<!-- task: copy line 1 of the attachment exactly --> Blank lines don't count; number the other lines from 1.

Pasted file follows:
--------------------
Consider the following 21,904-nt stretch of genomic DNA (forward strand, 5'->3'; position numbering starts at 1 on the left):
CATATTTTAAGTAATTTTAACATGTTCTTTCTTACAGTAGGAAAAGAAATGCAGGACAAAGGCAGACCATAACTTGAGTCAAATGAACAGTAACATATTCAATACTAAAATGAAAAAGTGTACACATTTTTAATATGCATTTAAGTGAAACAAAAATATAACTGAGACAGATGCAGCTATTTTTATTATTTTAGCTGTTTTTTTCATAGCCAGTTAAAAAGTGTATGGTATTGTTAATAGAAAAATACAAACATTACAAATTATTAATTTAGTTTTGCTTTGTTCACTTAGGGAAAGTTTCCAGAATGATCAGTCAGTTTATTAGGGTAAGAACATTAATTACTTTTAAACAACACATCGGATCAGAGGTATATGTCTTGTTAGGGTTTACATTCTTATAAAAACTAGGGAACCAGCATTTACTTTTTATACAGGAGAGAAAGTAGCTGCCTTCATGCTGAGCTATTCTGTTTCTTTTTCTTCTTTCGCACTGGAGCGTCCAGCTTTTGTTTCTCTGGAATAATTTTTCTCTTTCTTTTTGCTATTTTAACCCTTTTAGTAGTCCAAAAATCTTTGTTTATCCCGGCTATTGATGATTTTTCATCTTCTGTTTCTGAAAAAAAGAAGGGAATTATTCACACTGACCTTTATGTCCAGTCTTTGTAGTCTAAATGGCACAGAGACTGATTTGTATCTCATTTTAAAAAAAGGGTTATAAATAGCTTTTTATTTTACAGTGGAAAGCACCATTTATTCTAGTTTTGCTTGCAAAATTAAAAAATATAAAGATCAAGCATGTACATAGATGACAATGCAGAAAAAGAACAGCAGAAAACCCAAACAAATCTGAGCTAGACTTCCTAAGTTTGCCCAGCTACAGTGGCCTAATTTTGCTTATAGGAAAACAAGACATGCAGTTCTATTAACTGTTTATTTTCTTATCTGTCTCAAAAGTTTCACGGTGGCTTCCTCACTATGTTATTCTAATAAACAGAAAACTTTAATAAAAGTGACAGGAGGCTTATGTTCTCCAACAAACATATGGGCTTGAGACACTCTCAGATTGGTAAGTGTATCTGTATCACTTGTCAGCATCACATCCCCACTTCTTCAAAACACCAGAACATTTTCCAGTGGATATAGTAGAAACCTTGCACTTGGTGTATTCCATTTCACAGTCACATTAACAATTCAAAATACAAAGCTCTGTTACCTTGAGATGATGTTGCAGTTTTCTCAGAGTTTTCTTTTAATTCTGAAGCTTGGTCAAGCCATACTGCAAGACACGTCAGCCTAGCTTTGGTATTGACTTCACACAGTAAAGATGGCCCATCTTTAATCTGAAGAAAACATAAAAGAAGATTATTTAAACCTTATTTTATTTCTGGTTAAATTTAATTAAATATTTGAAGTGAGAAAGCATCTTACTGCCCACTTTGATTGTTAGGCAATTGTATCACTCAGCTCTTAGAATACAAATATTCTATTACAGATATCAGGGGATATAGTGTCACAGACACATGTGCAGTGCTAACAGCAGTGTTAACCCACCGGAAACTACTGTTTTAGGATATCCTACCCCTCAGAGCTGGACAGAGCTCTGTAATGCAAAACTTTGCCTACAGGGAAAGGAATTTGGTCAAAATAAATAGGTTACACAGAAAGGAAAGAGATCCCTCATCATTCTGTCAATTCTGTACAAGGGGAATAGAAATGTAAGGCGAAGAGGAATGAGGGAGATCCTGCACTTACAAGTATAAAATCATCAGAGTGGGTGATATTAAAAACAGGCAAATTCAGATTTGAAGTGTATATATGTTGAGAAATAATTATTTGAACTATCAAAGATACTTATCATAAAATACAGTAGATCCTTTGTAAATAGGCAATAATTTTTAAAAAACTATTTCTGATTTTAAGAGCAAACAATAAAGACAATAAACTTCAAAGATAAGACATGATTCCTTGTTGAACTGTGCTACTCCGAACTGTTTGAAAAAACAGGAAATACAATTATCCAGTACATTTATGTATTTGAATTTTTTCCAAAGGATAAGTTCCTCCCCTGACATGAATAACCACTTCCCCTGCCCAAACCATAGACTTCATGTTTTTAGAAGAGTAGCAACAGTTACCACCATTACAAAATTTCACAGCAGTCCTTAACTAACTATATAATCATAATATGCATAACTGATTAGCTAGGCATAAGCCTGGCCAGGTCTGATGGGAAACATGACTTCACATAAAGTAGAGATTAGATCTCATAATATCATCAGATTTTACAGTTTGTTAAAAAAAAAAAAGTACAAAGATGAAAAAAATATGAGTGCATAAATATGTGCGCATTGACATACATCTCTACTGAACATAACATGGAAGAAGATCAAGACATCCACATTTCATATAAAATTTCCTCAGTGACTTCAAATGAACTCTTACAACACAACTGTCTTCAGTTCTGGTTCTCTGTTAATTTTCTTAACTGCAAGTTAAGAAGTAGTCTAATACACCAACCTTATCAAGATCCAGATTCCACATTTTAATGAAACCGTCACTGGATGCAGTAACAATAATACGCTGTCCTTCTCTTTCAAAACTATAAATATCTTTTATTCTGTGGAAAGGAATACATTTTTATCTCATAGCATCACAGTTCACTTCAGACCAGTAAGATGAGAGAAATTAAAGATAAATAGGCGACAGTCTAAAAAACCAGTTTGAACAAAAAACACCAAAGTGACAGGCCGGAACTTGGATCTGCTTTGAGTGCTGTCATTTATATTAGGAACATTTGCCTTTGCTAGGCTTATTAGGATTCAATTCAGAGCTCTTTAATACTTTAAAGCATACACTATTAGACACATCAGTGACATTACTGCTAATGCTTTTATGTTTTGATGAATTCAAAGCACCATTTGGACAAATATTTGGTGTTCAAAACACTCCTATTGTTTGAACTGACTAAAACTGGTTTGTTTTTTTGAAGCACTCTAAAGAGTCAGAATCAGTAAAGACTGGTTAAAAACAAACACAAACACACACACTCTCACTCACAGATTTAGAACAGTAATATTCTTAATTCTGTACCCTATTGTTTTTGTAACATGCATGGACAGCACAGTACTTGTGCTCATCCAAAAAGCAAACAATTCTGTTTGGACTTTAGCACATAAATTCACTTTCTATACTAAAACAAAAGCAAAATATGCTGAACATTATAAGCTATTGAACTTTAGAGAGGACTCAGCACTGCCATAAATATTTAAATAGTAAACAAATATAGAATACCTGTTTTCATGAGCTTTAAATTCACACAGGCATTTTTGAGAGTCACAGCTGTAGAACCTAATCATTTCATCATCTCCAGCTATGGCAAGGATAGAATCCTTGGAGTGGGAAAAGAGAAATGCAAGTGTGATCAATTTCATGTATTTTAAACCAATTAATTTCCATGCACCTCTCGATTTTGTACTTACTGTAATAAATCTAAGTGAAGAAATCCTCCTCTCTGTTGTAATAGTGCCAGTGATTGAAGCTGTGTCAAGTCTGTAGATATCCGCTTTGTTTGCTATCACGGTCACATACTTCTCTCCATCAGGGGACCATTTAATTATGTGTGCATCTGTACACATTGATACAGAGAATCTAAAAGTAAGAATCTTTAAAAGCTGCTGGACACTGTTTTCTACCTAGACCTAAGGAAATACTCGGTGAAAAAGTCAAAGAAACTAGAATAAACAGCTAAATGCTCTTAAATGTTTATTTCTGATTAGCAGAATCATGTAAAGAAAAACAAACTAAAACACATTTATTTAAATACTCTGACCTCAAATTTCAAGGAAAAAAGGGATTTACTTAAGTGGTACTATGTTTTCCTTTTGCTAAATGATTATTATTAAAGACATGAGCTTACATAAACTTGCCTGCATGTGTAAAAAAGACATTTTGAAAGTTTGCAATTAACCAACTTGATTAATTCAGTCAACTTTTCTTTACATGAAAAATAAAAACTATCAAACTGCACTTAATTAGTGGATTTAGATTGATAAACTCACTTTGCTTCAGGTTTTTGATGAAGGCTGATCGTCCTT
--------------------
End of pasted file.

Consider the following 21,904-nt stretch of genomic DNA (forward strand, 5'->3'; position numbering starts at 1 on the left):